Another round of tactical talks about forming a Government of National Unity have come to nothing with the Liberal Democrats still refusing countenance putting Jeremy Corbyn into Downing Street:Opposition talks on Monday made little headway over when to try and vote down Boris Johnson's government and who might succeed him as ...
    2 weeks ago
  • Labour chickens out again
    When the government was elected, it promised to lead the way on electric vehicles, and specifically to make the government vehicle fleet emissions-free where-practicable by 2025.They lied:There are 15,473 vehicles in the government fleet and only 78 are electric. When the coalition Government came into power in late 2017, the ...
    No Right TurnBy Idiot/Savant
    2 weeks ago

  • Government announces 27 percent increase in Trades Academy places
    Two secondary-school initiatives are being expanded as part of the Government’s plan to see more young New Zealanders take up a trade to help close the skills gap.   This includes the largest single increase in Trades Academy places in recent years. Prime Minister Jacinda Ardern and Education Minister Chris ...
    BeehiveBy beehive.govt.nz
    37 mins ago
  • Methane reducing cattle feed one step closer
    The Government today announced its support for a project that could substantially reduce agricultural greenhouse gas emissions from cattle. The announcement was made as part of Prime Minister Jacinda Ardern’s and Agriculture Minister Damien O’Connor’s visit to Nelson’s Cawthron Aquaculture Park. The Cawthron Institute will receive $100,000 from the Government’s ...
    BeehiveBy beehive.govt.nz
    3 days ago
  • Bill to refresh superannuation system passes first reading
    Social Development Minister Carmel Sepuloni has welcomed the first reading of the New Zealand Superannuation and Veteran’s Pension Legislation Amendment Bill. “Every New Zealander has a stake in New Zealand Superannuation and Veteran’s Pension,” says Carmel Sepuloni. “They are our most common form of social assistance – nearly 800,000 New ...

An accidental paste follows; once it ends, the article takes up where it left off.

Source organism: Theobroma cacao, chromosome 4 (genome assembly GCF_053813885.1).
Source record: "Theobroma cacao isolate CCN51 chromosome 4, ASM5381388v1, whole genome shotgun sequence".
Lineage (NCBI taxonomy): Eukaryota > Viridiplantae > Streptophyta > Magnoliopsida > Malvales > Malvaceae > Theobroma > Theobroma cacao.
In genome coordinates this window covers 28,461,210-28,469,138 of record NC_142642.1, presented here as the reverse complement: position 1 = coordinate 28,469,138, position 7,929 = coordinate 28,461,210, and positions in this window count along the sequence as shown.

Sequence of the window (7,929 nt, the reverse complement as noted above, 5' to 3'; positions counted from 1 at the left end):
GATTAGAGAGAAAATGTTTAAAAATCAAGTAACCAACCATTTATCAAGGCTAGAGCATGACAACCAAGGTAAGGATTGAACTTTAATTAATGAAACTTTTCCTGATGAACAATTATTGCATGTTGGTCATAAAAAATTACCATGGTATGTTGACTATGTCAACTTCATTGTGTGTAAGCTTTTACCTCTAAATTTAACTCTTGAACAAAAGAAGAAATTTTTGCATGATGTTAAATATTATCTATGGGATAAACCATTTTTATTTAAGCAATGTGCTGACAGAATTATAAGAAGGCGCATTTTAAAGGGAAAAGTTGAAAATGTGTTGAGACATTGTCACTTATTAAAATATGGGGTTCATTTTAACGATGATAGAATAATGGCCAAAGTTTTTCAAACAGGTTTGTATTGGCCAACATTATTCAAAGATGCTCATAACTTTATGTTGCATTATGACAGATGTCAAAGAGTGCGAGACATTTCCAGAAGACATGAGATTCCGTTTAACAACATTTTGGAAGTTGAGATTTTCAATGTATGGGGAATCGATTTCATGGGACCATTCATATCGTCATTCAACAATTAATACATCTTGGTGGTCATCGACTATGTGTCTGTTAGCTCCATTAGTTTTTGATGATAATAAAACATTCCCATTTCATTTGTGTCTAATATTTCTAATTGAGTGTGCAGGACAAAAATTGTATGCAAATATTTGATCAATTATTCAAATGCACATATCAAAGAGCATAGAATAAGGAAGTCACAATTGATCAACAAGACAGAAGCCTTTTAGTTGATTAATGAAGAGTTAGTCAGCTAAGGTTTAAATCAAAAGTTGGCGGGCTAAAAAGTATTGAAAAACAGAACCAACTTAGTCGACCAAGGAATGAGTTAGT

BeehiveBy beehive.govt.nz
    3 days ago
  • Government announces next steps in fight against measles
    Babies in Auckland aged six months and over can receive a free vaccination and children will all have access to vaccines, Associate Minister of Health Julie Anne Genter announced today at Papatoetoe High School.   The move comes as part of Government efforts to step up the fight against measles. ...
    BeehiveBy beehive.govt.nz
    3 days ago
  • Speech to the New Zealand Institute of International Affairs, Pacific Futures: Connections, Identity...
    ***Check against delivery*** Good morning. It is a pleasure to be here, and to have the honour of opening this important conference on behalf of the New Zealand Institute of International Affairs. Let us take the opportunity to acknowledge all the people who have helped make today possible, including our special ...
    BeehiveBy beehive.govt.nz
    3 days ago
  • Police trial new response to high risk events
    Police Minister Stuart Nash says the safety of frontline officers and members of the public will be the focus of a new trial of specialist Police response teams in three of our largest urban centres. Police have this morning released details of an initiative to be trialled in Counties Manukau, ...
    BeehiveBy beehive.govt.nz
    3 days ago
  • New awards celebrate fisheries sustainability
    The Minister of Fisheries is calling for entries for a new public award to celebrate innovation in our seafood sector. “I have established the Seafood Sustainability Awards to recognise and celebrate those throughout industry, tangata whenua and communities who demonstrate outstanding dedication and innovation towards the sustainability of New Zealand’s ...
    BeehiveBy beehive.govt.nz
    3 days ago
  • More progress for women and we can do more
    Minister for Women Julie Anne Genter welcomes leaders in the private sector taking action on closing their gender pay gaps to ensure a fairer workplace for all New Zealanders. Ms Genter today launched a new report, Addressing the gender pay gap and driving women’s representation in senior leadership, from the Champions for ...
    BeehiveBy beehive.govt.nz
    3 days ago
  • Proposals to curb environmental damage help our coasts and the oceans
    Government Ministers today welcomed the release of a marine environment report highlighting the four key issues affecting our oceans, estuaries and coastlines.  The release underlines the importance of government proposals to combat climate pollution, ensure clean freshwater, protect biodiversity, make land use more sustainable, and reduce waste and plastic.    Environment ...
    BeehiveBy beehive.govt.nz
    4 days ago
  • New mental health facility for Waikato